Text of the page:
This is proven by the fact that half of a £7.8million interest-free loan fund to support the purchase of electric vehicles in Scotland has already gone.
Perhaps the benefits of a monetary incentive are unsurprising but the increase in electric vehicles is also undoubtedly linked to the advances in technology and charging infrastructure.
Neil Swanson from Rosyth (pictured) is testament to how views on electric vehicles can be quickly turned around. After winning a year-long test drive of a Nissan Leaf in a competition we ran earlier this year with Western Nissan, Neil has clocked up thousands of miles commuting in his job as an electrical engineer. He quickly realised how much he enjoyed driving electric - so much so that he didn’t want to give the car back and decided to buy it instead.
He said: “When I entered the competition I thought, why not? I wasn’t convinced. I had driven old electric vans years ago and the range was awful. But after I won, I started to do my research and pretty quickly began to think ‘actually, this could be quite good.’
“Now, I love it. I’m delighted I can buy it through the Low Carbon Transport Fund too, it’s a great deal and really I didn’t need to give it a second thought.”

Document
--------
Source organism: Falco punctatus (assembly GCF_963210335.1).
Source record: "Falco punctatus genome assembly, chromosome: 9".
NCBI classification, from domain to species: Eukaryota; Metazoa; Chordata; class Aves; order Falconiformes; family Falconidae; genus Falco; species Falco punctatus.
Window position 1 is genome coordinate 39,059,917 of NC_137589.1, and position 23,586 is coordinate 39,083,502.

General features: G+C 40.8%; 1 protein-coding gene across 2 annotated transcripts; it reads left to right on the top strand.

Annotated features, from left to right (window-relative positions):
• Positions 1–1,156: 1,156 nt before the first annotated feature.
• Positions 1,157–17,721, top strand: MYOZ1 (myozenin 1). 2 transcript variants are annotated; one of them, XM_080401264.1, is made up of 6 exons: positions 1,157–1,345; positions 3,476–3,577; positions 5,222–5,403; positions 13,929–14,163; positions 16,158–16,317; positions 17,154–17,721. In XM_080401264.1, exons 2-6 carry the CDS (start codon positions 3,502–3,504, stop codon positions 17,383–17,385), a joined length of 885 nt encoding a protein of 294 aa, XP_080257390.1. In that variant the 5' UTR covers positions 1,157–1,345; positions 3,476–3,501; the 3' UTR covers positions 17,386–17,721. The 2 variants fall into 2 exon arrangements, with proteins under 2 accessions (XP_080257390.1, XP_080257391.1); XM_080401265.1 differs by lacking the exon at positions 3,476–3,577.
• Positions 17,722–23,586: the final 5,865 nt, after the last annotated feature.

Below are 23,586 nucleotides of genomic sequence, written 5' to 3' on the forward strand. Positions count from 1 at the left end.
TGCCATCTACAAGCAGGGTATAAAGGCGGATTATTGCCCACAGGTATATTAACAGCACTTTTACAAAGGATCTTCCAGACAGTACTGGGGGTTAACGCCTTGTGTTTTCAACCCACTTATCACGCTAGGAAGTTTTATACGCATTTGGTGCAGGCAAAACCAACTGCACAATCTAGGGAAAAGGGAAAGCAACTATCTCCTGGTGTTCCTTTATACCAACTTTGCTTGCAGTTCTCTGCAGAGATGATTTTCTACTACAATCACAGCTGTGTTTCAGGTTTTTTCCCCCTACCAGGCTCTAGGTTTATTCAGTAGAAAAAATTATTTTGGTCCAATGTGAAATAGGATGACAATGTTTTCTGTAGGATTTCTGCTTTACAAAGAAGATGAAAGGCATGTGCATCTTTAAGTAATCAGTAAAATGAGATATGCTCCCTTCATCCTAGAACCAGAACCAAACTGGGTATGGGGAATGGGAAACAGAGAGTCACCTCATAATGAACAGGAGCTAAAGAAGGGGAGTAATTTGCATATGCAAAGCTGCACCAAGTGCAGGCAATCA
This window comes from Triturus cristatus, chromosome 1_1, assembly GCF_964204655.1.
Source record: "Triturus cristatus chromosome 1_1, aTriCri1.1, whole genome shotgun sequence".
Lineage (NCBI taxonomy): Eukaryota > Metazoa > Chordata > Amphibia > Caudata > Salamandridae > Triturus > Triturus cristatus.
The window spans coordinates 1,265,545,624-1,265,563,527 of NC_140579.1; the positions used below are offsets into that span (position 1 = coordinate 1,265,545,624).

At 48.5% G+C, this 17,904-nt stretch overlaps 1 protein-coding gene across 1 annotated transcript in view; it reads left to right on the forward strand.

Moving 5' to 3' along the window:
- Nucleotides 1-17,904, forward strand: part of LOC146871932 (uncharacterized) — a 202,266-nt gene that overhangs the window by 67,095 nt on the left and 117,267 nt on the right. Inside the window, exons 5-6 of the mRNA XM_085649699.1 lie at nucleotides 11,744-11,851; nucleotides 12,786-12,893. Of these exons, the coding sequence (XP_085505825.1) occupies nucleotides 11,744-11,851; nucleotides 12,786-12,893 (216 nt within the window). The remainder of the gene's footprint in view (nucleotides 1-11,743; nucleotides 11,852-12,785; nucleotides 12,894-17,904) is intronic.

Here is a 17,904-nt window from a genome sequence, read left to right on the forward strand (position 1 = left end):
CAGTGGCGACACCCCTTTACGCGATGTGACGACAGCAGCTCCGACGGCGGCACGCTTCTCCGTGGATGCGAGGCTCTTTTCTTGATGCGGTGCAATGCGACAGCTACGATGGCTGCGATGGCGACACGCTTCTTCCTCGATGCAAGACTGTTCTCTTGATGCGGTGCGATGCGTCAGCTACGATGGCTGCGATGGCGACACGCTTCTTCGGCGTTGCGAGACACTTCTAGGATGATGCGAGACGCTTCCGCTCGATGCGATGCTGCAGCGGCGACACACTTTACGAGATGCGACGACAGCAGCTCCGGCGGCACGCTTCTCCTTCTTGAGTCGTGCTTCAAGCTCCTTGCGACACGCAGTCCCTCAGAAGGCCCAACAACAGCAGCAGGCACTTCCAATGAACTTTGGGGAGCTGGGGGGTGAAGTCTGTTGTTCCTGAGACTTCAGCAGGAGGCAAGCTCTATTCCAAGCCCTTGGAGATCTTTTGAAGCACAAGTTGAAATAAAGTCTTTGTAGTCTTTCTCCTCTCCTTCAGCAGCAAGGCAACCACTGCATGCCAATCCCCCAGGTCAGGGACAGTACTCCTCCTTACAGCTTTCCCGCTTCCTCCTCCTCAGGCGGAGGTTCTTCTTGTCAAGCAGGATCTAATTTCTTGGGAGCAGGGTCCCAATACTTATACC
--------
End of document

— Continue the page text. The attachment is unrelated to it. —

With 'range anxiety' looking set to be relegated to the annals of history, and people like Neil seeing that these vehicles can fit in neatly with their lifestyles, perhaps it's time you considered making the plunge to plugging in, not filling up.
Last year, the number of electric vehicles registered in Scotland grew by 54 per cent - but maybe this is not so much of a surprise. Scotland is a great place to be considering trading in a fuel-hungry motor for something altogether more modern.
Those going electric north of the border benefit not only from the Scotland-only loan scheme, but also the existing UK-wide Government Plug-In Car scheme offers grants of up to £4,500 off the cost of a new electric car.
It's this kind of help with up-front costs, plus the fact that electric cars can be run at around a fifth of the cost of conventionally fuelled vehicles, that really makes for a uniquely attractive package.
There are just six months left for Scots to take advantage of the Electric Vehicle Loan, which offers support of up to £35,000 – applications to the Low Carbon Transport Fund are open until March 31, 2017.
There could be even less time if demand continues to rise. The total funding, which is double the amount offered in the first round of the scheme, is very much a case of 'when it's gone, it's gone' – so if the fear of missing out is niggling you, it's time to act.